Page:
I am looking for opportunities to improve pandemic preparedness, general outbreak response, and routine infectious disease surveillance.
Infectious disease epidemiology, and academic public health research.
Our recent submission, "Training experts to be forecasters", to the cause exploration prize may be of interest (I certainly found this post interesting as a justification for some of the ideas we experiment with).
Since we wrote this submission I have come across this nice forum piece looking at some of the evidence comparing generalist forecasters and domain experts. From my (biased) perspective it generally confirms some of the statements we make in this piece but also really highlights that more work is needed. I'd definitely suggest giving it a read.
Some critical thoughts on this in this thread: https://twitter.com/nikosbosse/status/1562424476792672259?s=21&t=7SArpibug5ZqkEDhWi3AjA
It seems like there would be value in another pass at this kind of post with a more critical framing and perhaps wider more inclusive scope. It would be interesting to hear more on what EA as a community contributed and some critical reflections on those contributions especially contrasted to non-EA aligned work.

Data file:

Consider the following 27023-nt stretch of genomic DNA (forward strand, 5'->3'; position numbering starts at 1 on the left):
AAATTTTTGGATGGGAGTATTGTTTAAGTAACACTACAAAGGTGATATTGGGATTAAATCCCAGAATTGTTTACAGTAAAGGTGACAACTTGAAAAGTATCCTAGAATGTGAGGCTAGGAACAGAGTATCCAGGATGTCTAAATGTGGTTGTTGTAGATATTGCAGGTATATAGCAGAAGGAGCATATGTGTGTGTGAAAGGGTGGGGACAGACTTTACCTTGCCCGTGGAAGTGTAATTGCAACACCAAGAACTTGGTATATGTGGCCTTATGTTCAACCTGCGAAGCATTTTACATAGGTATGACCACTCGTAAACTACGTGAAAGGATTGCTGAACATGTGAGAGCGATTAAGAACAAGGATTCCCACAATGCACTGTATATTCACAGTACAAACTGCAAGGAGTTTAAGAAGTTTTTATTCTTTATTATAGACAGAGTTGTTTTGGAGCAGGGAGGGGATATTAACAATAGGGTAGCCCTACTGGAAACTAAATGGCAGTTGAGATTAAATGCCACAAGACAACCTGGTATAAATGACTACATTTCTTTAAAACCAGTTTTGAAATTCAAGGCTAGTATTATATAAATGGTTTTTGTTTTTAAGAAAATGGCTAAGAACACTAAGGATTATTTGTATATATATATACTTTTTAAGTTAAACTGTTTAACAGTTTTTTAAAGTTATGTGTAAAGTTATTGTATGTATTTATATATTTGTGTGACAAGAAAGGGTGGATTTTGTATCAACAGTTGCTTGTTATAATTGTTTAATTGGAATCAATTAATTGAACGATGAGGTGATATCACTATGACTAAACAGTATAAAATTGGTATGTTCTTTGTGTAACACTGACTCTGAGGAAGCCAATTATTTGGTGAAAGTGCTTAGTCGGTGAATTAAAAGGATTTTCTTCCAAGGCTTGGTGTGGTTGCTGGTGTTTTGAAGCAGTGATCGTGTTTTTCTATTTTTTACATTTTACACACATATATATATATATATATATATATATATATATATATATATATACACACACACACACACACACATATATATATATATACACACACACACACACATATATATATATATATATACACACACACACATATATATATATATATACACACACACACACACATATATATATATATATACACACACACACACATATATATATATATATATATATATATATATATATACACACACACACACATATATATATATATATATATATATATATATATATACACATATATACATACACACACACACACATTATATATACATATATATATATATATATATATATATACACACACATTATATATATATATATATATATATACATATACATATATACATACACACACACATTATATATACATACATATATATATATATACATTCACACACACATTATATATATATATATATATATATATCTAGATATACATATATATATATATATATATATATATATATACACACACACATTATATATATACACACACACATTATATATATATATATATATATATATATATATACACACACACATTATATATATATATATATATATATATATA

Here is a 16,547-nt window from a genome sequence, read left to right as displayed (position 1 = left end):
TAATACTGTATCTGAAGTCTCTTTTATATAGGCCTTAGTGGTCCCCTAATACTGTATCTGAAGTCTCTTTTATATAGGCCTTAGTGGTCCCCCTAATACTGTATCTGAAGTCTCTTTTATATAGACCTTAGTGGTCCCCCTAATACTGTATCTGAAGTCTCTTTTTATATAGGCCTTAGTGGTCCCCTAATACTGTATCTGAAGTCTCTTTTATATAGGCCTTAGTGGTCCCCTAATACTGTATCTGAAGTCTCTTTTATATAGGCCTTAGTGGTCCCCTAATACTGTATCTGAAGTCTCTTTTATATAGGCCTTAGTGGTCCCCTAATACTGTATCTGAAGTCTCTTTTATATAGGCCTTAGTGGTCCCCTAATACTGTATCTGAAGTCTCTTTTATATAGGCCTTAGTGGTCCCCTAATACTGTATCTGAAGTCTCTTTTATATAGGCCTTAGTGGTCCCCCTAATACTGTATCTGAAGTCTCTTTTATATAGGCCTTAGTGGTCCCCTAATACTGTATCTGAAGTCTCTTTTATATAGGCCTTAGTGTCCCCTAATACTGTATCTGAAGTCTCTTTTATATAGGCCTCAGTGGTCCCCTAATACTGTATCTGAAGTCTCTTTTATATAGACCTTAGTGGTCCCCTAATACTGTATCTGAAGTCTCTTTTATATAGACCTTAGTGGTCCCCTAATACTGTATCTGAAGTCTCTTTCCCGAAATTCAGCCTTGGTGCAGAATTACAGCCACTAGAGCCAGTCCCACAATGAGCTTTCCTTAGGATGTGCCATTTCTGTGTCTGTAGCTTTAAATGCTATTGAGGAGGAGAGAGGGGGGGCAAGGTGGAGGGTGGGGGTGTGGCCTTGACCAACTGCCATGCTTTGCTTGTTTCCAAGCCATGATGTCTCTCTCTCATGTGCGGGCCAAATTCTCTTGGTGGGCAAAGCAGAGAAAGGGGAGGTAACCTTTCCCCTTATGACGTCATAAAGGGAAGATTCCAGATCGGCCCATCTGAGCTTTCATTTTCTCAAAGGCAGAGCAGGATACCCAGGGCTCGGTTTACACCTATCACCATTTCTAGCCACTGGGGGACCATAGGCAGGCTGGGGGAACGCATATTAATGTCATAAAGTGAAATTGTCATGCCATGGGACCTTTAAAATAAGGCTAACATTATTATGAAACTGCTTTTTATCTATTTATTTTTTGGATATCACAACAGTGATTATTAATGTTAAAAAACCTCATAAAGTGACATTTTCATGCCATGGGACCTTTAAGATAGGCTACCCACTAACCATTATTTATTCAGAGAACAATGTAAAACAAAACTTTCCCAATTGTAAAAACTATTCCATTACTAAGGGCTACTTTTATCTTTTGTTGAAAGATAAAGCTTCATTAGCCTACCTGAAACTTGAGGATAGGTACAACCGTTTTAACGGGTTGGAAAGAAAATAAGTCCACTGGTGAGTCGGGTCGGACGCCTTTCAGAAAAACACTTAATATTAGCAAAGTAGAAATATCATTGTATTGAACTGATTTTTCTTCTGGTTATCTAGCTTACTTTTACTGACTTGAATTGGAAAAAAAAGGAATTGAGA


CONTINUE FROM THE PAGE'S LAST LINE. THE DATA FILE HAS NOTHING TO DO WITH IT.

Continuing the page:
Something I’d be very interested in hearing more about is the choice to target Science and other legacy “high impact“ journals. In your other article on this you mention review delays and not being able to publish what you wished (note I think I was part of one of the review teams for one of these pieces of work (perhaps a later one - I don’t remember anything about CE but it had an entire second paper in the supplement so it was a mission to review) so perhaps I am biased to assume I did a great job).
I would have thought it would have been more effective to target a progressive open science journal given you relied so heavily on none traditional media channels to spread the findings. Obviously, the cynical reason many people go to “high impact” journals is prestige but there is also an argument that they help boost the legitimacy of findings. Given how much preprints were used during the pandemic it’s not clear to me that would be useful. Have you had a chance to do some analysis of altmetrics and the useful window of your findings to see what proportion of the impact came before and after publishing vs preprinting?
For 2 how important do you think forecasting is if those best suited to it (assuming experts are) shouldn't be spending their time on it?
For ID settings early outbreak forecasts can be critical and the decisions made are often informed by local + international expert teams.